Use the ballot
David Shearer of Labour Party Marxists urges a tactical vote for Rebecca Long-Bailey - despite her monarchism, vague politics and accommodation with the right.
With voting now underway in the contest to elect a new Labour leader, it is essential that we intervene and take sides. We in Labour Party Marxists are clear that, despite the resignation of Jeremy Corbyn and the clear move to the right in the party, the space for the left to operate and argue in can be defended. This means voting for Rebecca Long-Bailey for leader and Richard Burgon for deputy - but vote with your eyes open. Expect nothing from an RBL leadership - except betrayal and further moves to appease.
In order to understand the context, let me quote from an article that appeared in The Independent a couple of weeks ago: “Up to 40 MPs are understood to be considering their futures in the party if Ms Long-Bailey is named as the next leader, which could see some sit as independents or some leave politics.”1 While we do not take this threat seriously, it is absolutely clear that a Long-Bailey victory would be seen as a setback by the Labour right.
Nevertheless, in the unlikely event that she emerged victorious, the right would have a degree of confidence in their ability to ‘limit the damage’ in view of the politics she has come out with since the campaign began. First, there was Israel and Zionism. Along with the other candidates, she agreed to attend the hustings organised by two Zionist groupings, Labour Friends of Israel and the Jewish Labour Movement, on February 13. The candidates were asked whether they agreed it was “anti-Semitic” to “describe Israel, its policies or the circumstances around its foundation as racist”. But they were not told that those were the very words used by Corbyn in 2018, when he stated that such views should not be regarded as anti-Semitic, because of the “discriminatory impact” on Palestinians of Israel’s foundation.
This is obviously correct. If the intention is not only to colonise an inhabited land, but drive out a huge number of inhabitants because they are not Jews, how can it be “anti-Semitic” to describe such a policy as “racist”? But, like the other candidates, Long-Bailey agreed that it was. So the JLM et al were right all along about Corbyn being an ‘anti-Semite’, were they, even though RLB has said she gave him “10 out of 10” as Labour leader?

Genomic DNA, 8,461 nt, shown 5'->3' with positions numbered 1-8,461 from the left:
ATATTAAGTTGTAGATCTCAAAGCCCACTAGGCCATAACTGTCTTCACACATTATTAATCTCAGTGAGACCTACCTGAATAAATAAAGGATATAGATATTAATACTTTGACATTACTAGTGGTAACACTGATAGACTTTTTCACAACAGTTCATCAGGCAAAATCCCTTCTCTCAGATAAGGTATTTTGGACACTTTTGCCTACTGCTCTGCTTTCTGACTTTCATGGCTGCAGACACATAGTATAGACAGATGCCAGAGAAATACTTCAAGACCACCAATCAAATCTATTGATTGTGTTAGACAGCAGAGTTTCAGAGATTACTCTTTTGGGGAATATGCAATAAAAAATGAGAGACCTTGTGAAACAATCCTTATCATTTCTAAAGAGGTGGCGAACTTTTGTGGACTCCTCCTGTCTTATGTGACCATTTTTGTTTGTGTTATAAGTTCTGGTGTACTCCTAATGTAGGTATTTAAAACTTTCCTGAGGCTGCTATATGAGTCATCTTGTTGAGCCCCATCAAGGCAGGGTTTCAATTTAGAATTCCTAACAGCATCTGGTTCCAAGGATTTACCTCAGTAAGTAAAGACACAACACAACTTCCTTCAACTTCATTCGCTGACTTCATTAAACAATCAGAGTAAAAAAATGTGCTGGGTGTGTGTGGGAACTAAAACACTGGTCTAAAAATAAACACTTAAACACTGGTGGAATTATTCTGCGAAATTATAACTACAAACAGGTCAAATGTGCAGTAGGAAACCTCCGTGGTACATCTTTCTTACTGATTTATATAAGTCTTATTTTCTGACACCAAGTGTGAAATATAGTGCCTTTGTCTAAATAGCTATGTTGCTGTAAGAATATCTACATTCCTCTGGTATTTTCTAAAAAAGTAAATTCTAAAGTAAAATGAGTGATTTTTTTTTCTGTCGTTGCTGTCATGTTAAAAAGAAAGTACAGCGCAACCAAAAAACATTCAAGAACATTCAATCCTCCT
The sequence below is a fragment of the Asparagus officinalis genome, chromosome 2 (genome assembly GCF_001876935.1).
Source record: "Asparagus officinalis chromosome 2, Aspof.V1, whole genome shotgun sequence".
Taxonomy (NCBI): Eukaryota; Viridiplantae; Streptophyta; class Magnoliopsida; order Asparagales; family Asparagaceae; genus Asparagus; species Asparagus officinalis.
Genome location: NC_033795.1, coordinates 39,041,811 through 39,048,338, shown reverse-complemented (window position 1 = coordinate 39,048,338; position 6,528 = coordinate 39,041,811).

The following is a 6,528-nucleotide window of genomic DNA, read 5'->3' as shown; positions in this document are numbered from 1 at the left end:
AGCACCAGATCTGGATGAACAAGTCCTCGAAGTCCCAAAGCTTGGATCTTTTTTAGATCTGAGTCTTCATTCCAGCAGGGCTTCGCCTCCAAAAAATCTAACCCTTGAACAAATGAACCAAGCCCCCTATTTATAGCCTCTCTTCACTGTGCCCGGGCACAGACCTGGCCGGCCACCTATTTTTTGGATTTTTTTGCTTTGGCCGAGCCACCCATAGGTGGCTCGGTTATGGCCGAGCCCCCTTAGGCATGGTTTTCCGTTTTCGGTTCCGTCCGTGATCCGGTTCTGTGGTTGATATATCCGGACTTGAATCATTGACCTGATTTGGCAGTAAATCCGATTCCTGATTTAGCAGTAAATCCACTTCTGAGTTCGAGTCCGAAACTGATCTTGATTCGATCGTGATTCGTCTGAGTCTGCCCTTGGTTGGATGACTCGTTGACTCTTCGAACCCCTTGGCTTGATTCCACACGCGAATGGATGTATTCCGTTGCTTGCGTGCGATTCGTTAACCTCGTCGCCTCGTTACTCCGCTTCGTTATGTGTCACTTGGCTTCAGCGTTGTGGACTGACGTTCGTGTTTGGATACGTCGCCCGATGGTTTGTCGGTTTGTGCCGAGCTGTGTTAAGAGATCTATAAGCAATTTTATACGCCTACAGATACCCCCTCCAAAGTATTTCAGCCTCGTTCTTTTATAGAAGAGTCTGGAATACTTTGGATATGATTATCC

But that was not all. Long-Bailey said she supported separate Palestinian and Israeli states, “so I suppose that makes me a Zionist, because I agree with Israel’s right to exist”. Would she have argued in support of apartheid South Africa’s right to exist? Surely not. So let me point out the difference between supporting the right to exist of the current Zionist colonial-settler state and a democratic state, in which all people have equal rights. Israel defines itself as the nation-state of all Jews and treats its Arab population as second-class citizens. Israel keeps the West Bank under asphyxiating military occupation. There are, moreover, plans afoot to annex big chunks of the West Bank into Israel - a move which must involve another round of massive ethnic cleansing. Greater Israel cannot have a roughly equal population of Jews and Arabs: that would run counter to the whole Zionist project. We, of course, favour the voluntary unity of Israel’s population within some kind of pan-Arabic socialist state.
Then there was the February 17 Channel 4 TV hustings, when candidates were asked how they would vote in a referendum on keeping the monarchy. Lisa Nandy replied: “I’m a democrat, so I would vote to scrap it”, although she did not think it was “the priority as a country” to do so. And even the expected leadership victor, Keir Starmer, said he would “downsize” the monarchy. But on this Long-Bailey was more reactionary than the two candidates to her right. She stated categorically: “I wouldn’t vote to abolish the monarchy” - after all, there were “more important things” to be done.
As if to accentuate this position, on February 23 the Sunday Mirror ran a story (accompanied by a touching photograph) about how in 1988 Long-Bailey, when she was just nine, had presented a bouquet on behalf of her school to the late princess, Diana Windsor.2 The tone of the article was entirely sympathetic, and it read as though the Mirror had dug up this information completely independently. But the Daily Mail’s subsequent online headline began: “Labour hopeful Rebecca Long-Bailey reveals photo of her meeting Diana” (my emphasis).3
I suspect that is accurate. Long-Bailey is trying to appeal to the Labour right and wants to show just how ‘respectable’ she is.
However, in her election leaflet, sent to all Labour members, she demonstrates that she is also well aware that the majority of the membership remains leftwing. True, following the general election defeat, many now believe that the party must proceed ‘more cautiously’ and ensure that Labour is seen as a ‘responsible party of government’ in order to be elected. Nevertheless, despite this greater willingness to accommodate the Labour right, their desire for more radical policies remains intact.